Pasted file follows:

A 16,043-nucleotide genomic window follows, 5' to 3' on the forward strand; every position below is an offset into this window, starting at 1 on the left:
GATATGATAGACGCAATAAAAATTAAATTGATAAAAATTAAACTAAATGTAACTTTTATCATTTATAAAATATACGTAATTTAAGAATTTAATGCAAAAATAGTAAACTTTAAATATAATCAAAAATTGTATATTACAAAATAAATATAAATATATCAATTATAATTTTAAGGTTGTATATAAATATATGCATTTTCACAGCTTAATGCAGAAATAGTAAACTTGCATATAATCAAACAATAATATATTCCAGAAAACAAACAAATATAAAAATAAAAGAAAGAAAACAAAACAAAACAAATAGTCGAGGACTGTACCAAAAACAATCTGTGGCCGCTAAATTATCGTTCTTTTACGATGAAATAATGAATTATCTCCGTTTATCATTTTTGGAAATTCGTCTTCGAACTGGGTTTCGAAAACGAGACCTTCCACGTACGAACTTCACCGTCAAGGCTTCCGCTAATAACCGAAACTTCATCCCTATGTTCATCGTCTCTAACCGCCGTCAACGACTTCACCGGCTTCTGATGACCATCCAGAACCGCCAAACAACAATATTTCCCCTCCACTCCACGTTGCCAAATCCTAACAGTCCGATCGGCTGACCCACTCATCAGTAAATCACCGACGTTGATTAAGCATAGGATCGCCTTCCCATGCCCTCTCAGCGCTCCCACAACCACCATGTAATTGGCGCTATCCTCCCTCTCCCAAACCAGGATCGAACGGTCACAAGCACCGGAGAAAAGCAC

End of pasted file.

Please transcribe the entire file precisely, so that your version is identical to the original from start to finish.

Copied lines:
A 16,043-nucleotide genomic window follows, 5' to 3' on the forward strand; every position below is an offset into this window, starting at 1 on the left:
GATATGATAGACGCAATAAAAATTAAATTGATAAAAATTAAACTAAATGTAACTTTTATCATTTATAAAATATACGTAATTTAAGAATTTAATGCAAAAATAGTAAACTTTAAATATAATCAAAAATTGTATATTACAAAATAAATATAAATATATCAATTATAATTTTAAGGTTGTATATAAATATATGCATTTTCACAGCTTAATGCAGAAATAGTAAACTTGCATATAATCAAACAATAATATATTCCAGAAAACAAACAAATATAAAAATAAAAGAAAGAAAACAAAACAAAACAAATAGTCGAGGACTGTACCAAAAACAATCTGTGGCCGCTAAATTATCGTTCTTTTACGATGAAATAATGAATTATCTCCGTTTATCATTTTTGGAAATTCGTCTTCGAACTGGGTTTCGAAAACGAGACCTTCCACGTACGAACTTCACCGTCAAGGCTTCCGCTAATAACCGAAACTTCATCCCTATGTTCATCGTCTCTAACCGCCGTCAACGACTTCACCGGCTTCTGATGACCATCCAGAACCGCCAAACAACAATATTTCCCCTCCACTCCACGTTGCCAAATCCTAACAGTCCGATCGGCTGACCCACTCATCAGTAAATCACCGACGTTGATTAAGCATAGGATCGCCTTCCCATGCCCTCTCAGCGCTCCCACAACCACCATGTAATTGGCGCTATCCTCCCTCTCCCAAACCAGGATCGAACGGTCACAAGCACCGGAGAAAAGCAC